Document Detail

Management of neonates with suspected or proven early-onset bacterial sepsis.
MedLine Citation:
PMID:  22547779     Owner:  NLM     Status:  MEDLINE    
With improved obstetrical management and evidence-based use of intrapartum antimicrobial therapy, early-onset neonatal sepsis is becoming less frequent. However, early-onset sepsis remains one of the most common causes of neonatal morbidity and mortality in the preterm population. The identification of neonates at risk for early-onset sepsis is frequently based on a constellation of perinatal risk factors that are neither sensitive nor specific. Furthermore, diagnostic tests for neonatal sepsis have a poor positive predictive accuracy. As a result, clinicians often treat well-appearing infants for extended periods of time, even when bacterial cultures are negative. The optimal treatment of infants with suspected early-onset sepsis is broad-spectrum antimicrobial agents (ampicillin and an aminoglycoside). Once a pathogen is identified, antimicrobial therapy should be narrowed (unless synergism is needed). Recent data suggest an association between prolonged empirical treatment of preterm infants (≥5 days) with broad-spectrum antibiotics and higher risks of late onset sepsis, necrotizing enterocolitis, and mortality. To reduce these risks, antimicrobial therapy should be discontinued at 48 hours in clinical situations in which the probability of sepsis is low. The purpose of this clinical report is to provide a practical and, when possible, evidence-based approach to the management of infants with suspected or proven early-onset sepsis.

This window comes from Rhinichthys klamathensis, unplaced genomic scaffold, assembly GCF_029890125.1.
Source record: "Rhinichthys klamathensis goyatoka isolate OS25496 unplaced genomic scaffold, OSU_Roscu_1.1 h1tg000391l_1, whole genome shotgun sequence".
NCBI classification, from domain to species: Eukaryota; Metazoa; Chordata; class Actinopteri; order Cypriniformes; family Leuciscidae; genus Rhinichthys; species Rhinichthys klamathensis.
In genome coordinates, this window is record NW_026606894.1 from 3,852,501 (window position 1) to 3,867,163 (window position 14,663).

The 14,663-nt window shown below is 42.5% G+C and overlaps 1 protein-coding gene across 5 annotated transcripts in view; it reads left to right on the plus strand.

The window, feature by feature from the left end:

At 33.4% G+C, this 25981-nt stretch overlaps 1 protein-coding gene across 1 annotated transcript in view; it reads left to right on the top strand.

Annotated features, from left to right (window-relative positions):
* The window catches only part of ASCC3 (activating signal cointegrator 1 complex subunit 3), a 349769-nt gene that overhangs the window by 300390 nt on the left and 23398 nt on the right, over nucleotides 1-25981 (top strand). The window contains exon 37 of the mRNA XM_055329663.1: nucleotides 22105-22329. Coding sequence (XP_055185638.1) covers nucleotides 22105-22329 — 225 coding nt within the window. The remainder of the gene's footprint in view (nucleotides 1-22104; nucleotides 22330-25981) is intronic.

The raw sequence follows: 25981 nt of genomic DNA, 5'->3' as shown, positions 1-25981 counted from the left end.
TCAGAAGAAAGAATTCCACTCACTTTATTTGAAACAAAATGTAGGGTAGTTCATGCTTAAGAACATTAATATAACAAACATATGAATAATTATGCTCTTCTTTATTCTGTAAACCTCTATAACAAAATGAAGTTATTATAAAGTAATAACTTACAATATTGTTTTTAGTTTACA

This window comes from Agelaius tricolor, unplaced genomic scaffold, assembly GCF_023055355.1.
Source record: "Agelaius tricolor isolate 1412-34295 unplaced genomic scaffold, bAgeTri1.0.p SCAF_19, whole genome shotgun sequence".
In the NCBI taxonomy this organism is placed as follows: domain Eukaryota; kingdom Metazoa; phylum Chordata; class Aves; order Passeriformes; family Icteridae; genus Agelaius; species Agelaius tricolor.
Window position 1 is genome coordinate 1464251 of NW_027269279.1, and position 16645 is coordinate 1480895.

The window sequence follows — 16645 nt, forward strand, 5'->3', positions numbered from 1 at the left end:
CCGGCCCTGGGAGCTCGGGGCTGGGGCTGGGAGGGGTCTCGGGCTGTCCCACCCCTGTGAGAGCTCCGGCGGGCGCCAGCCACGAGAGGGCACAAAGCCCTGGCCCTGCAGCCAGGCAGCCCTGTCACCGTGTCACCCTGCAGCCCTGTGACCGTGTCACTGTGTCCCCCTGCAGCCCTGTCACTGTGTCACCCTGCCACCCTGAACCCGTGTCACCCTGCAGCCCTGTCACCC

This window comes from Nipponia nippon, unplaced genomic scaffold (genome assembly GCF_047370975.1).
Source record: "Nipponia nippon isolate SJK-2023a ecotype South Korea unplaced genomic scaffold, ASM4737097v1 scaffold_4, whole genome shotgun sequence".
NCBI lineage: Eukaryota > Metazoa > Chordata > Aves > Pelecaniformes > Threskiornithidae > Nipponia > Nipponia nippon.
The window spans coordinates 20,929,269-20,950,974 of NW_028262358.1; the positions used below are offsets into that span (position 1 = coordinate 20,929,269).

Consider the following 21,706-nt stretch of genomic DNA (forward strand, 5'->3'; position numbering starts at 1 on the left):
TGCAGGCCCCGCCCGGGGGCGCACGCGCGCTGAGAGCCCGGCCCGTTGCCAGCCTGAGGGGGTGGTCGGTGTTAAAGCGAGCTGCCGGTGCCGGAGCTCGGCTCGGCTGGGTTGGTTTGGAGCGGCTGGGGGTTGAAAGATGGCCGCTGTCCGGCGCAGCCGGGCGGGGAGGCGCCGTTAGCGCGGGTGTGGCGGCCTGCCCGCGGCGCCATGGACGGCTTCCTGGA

Richard A Polin;
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Publication Detail:
Type:  Journal Article     Date:  2012-04-30
Journal Detail:
Title:  Pediatrics     Volume:  129     ISSN:  1098-4275     ISO Abbreviation:  Pediatrics     Publication Date:  2012 May 
Date Detail:
Created Date:  2012-05-02     Completed Date:  2012-06-21     Revised Date:  2012-12-03    
Medline Journal Info:
Nlm Unique ID:  0376422     Medline TA:  Pediatrics     Country:  United States    
Other Details:
Languages:  eng     Pagination:  1006-15     Citation Subset:  AIM; IM    
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MeSH Terms
Anti-Bacterial Agents / adverse effects,  therapeutic use*
Bacteremia / diagnosis,  drug therapy*,  etiology
Bacteriological Techniques
Cooperative Behavior
Drug Administration Schedule
Evidence-Based Medicine
Gestational Age
Infant, Newborn
Infant, Premature, Diseases / drug therapy*
Interdisciplinary Communication
Microbial Sensitivity Tests
Risk Factors
Sepsis / diagnosis,  etiology,  therapy*
Reg. No./Substance:
0/Anti-Bacterial Agents
Lu-Ann Papile / ; Jill E Baley / ; William Benitz / ; Waldemar A Carlo / ; James Cummings / ; Praveen Kumar / ; Richard A Polin / ; Rosemarie C Tan / ; Kasper S Wang / ; Kristi L Watterberg /
Comment In:
Pediatrics. 2012 Oct;130(4):e1052-3; author reply e1055-7   [PMID:  23035239 ]
Pediatrics. 2012 Oct;130(4):e1055; author reply e1055-7   [PMID:  23035242 ]
Pediatrics. 2012 Oct;130(4):e1053-4; author reply e1055-7   [PMID:  23035240 ]
Pediatrics. 2012 Oct;130(4):e1054-5; author reply e1055-7   [PMID:  23035241 ]

From MEDLINE®/PubMed®, a database of the U.S. National Library of Medicine

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